The psalmist wrote this psalm during a time of the conquest and destruction and exile of Israel, when the entire world as the people of Israel had known it had been turned upside down, when nothing was as it should be. It was a time of great national and religious tragedy and suffering, yet the psalm declares God's faithfulness amid the upheaval. Yet even in the midst of that trouble, God is there. God is working. God is present. God is acting.
Martin Luther wrote the hymn during a time of upheaval in the world that tore all the established structures asunder. The church, especially, the center of Luther’s world, seemed to be under attack from dark forces that were leading it down dark and dangerous roads.
Where the church went, the nations followed. Life was hard. Vast numbers of people were overcome by poverty, disease, and death. Luther himself, who tried so, so hard to do the right thing yet faced deep opposition from inside and outside himself – who even had a price on his head - found in this psalm the confident voice of affirmation in God’s still presence.
Nothing was as it should be in his world and his concern for the church was great. So he wrote, among so many writings, the words of this wonderful hymn, based on the psalm. It is a song not only of praise and worship, but, just as the words of the psalm itself, written 2,000 years before, also a song of defiance; no matter what troubles and forces rise up, God is with us, protecting, rescuing, and preserving God's beloved people.
Our world today is no less broken. We face the devastation of the created world as nature still afflicts us with earthquake, storm and flood. We face the reality that some of those acts of nature are now intensified through our own sinful waste of resources and poisoning of the earth.
Nations continue to rage as wars rage and turn once vibrant cities and towns into graveyards and rubble. Violence transforms streets into rivers of blood and creates human refuse – refugees who turned away again and again with no safe place to rest, as Jesus himself was once turned away.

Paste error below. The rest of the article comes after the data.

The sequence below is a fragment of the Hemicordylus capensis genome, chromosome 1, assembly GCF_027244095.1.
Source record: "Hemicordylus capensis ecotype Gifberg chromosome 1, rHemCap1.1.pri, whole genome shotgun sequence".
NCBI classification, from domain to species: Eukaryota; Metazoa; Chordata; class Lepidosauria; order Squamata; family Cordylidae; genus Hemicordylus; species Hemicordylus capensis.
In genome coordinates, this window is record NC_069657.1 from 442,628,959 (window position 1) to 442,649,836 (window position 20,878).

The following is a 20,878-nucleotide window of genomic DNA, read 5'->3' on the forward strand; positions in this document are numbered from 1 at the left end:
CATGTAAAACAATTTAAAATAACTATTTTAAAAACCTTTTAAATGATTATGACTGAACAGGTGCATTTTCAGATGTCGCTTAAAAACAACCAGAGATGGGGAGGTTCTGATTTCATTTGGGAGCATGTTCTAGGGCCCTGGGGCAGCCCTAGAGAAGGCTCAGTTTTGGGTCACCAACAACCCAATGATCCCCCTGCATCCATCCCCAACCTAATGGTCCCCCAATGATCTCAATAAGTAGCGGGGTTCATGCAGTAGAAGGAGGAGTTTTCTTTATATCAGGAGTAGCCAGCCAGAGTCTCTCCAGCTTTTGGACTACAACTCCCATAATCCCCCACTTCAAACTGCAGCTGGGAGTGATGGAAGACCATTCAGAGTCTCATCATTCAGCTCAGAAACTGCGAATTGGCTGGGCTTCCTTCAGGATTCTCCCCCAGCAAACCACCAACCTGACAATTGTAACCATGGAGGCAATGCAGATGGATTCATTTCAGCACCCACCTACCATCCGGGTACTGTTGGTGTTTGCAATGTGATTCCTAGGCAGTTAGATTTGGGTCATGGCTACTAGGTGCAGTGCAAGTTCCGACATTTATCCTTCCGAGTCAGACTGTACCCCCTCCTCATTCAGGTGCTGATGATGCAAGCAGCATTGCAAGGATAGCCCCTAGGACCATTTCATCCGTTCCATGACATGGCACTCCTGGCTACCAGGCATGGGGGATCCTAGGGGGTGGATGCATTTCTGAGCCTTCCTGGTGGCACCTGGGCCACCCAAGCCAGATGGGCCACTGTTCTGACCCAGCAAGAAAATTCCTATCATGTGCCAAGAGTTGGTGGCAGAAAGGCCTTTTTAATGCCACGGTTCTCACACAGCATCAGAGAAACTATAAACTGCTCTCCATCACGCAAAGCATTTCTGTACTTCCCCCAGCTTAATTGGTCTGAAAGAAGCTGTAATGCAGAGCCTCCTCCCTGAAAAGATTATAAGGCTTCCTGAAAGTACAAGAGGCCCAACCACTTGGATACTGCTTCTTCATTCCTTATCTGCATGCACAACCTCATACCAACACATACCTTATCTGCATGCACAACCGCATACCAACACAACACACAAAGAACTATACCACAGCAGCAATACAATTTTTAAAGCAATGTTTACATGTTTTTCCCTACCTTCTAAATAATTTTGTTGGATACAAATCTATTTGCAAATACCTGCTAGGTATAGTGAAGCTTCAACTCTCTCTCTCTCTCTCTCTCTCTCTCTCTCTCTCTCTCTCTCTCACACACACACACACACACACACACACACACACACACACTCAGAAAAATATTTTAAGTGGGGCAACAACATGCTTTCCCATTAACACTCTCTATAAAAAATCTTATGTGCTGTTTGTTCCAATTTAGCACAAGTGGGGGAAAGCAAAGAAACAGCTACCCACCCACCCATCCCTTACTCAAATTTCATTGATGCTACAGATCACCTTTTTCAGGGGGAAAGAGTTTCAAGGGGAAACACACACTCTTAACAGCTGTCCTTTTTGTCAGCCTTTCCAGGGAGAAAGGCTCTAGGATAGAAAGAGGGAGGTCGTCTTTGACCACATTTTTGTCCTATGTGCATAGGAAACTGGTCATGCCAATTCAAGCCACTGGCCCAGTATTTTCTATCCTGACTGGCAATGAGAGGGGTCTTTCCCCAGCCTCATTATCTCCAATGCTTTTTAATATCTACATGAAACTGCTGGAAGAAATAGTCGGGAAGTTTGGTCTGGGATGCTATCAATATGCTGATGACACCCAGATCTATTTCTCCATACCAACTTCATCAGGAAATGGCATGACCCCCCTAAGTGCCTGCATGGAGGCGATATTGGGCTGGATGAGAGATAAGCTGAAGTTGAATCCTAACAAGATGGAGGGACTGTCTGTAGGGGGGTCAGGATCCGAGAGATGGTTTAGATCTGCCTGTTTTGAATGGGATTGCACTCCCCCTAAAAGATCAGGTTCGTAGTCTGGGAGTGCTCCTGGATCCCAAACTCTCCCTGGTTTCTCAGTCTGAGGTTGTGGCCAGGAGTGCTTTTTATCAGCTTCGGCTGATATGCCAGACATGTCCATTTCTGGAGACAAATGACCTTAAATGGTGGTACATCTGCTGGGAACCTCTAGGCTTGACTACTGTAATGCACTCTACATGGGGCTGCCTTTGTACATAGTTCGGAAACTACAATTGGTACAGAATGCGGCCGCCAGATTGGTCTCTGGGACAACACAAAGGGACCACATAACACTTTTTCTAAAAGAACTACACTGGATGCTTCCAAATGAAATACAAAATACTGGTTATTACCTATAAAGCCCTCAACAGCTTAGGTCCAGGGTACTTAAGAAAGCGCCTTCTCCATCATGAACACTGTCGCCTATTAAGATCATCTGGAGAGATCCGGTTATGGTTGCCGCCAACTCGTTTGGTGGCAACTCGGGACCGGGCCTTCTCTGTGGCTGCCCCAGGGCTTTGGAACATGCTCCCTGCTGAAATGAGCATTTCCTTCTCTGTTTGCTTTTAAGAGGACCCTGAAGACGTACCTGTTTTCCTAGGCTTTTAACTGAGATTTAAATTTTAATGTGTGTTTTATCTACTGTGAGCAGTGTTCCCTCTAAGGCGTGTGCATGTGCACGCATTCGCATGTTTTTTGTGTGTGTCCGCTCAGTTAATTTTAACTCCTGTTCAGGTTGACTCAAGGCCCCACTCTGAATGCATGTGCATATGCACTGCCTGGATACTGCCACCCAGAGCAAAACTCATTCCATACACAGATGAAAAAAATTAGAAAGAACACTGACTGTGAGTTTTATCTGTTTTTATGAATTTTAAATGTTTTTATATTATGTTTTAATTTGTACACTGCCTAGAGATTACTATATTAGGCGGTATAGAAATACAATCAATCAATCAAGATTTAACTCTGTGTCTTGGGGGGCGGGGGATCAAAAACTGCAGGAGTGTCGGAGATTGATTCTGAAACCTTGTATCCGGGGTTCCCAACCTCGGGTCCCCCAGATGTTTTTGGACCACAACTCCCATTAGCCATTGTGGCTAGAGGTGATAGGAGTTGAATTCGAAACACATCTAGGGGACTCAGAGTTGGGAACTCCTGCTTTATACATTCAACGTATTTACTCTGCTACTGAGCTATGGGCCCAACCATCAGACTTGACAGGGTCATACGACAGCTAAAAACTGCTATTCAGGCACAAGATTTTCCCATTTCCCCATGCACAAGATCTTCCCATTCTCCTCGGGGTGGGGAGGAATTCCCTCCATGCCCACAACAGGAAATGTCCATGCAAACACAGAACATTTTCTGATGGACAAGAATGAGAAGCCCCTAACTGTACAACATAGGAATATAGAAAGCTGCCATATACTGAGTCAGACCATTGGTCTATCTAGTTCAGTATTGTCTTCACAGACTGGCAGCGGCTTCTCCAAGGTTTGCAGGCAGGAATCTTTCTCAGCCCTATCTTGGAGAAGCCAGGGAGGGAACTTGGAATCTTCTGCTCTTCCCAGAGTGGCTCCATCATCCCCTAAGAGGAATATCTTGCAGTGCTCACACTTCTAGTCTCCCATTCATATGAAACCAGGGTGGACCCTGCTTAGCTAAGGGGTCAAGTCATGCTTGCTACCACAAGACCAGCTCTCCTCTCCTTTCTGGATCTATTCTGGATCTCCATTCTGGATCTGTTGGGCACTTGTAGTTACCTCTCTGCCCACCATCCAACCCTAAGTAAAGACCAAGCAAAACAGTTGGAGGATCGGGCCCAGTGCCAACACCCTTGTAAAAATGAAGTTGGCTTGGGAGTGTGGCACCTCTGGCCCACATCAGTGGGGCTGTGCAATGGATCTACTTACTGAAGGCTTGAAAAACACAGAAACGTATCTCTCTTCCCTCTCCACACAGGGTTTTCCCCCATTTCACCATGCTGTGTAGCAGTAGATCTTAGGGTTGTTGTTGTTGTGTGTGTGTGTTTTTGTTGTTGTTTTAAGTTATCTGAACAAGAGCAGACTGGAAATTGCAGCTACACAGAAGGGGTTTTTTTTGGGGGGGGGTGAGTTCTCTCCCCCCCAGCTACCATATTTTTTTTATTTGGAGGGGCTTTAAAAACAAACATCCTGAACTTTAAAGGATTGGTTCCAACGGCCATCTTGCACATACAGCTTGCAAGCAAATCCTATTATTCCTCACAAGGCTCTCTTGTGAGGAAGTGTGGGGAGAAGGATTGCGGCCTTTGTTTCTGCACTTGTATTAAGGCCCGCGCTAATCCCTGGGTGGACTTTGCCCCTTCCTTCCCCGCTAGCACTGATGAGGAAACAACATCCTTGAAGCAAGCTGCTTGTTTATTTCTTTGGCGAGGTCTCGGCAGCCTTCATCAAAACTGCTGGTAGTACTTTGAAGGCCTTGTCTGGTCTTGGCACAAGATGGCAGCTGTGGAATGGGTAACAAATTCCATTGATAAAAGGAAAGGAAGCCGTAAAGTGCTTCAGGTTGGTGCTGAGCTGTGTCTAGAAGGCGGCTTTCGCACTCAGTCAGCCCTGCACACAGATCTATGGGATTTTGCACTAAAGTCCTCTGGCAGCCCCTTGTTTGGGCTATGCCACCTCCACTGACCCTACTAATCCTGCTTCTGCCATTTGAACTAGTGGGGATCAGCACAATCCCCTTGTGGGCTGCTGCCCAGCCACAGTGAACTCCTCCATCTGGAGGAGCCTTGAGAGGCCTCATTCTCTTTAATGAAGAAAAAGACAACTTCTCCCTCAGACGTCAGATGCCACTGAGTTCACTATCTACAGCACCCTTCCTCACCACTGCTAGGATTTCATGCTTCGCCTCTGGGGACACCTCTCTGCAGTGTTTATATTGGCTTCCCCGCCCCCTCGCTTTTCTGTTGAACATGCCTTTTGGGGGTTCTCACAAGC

Our relationship with the creation is broken and our relationship with one another is marked by the sin that has always destroyed the bond between human beings – greed, lust, hunger for power, and disregarding the needs of the vulnerable and poor.
When we look around the world today, with our deep divisions and the horrific ways in which humans treat one another, with wars and threats of wars always on the horizon, with our persistent tendencies toward bigotry and entrenchment in systemic sin, we might be tempted to lose heart and lose faith.
Yet the good news persists. "Be still and know that I am God!" The creator commands. "The Lord of hosts is with us." it is declared. This persistent, present God is still acting. We need not fear even when the world around us is flailing and crumbling.
"Be still and know that I am God!" In the midst of troubling circumstances, some of which are even mentioned in the other lessons this morning, while the psalm points out and acknowledges the reality of our struggles and calamity without glossing over it, still it declares unequivocally that God still lives.
"Be still and know that I am God!" God, who is the source of our strength, God, who is never-failing.
God continues to be the refuge and strength for all the fearsome events, days, and nights of our lives.The Good News comes to us through God's eternal Word, spoken before the birth of Christ. Then proclaiming the Word of God among us - Jesus Christ, who came to free us from the sins we can never deny or break away from on our own: "Be still and know that I Am God!" 
Good news, indeed.

Tuesday, August 6, 2019

Fool and His Money

Luke 12:13-21
            It’s been awhile since I’ve seen the antics of Scrooge McDuck, the uncle of Huey, Dewey and Lewey, whose antics make us chuckle as he struggles and strives and comes up with ever-more ridiculous schemes in his effort to guard his vast store of gold coin and paper money. Those antics are good for a few laughs, but I wonder how McDuck’s hyperbolic hold on his money parallels our own tight grip of entitlement to the riches we accrue?
            As I stand before you this morning, my friends, I know that there is nothing that we, collectively, like talking about less about than money – at least in church. Truth be told, I, too,  get squirmy when the topic of money comes up in the lectionary, mostly because I know most of you get squirmy when it comes up in the pastor’s sermon.
And yet it is the one thing that Jesus talks about almost more than any other thing in the Gospels. If not always money per se, certainly our relationship with wealth and the impact that relationship has on everything else, especially how we relate to God and our discipleship in Christ Jesus.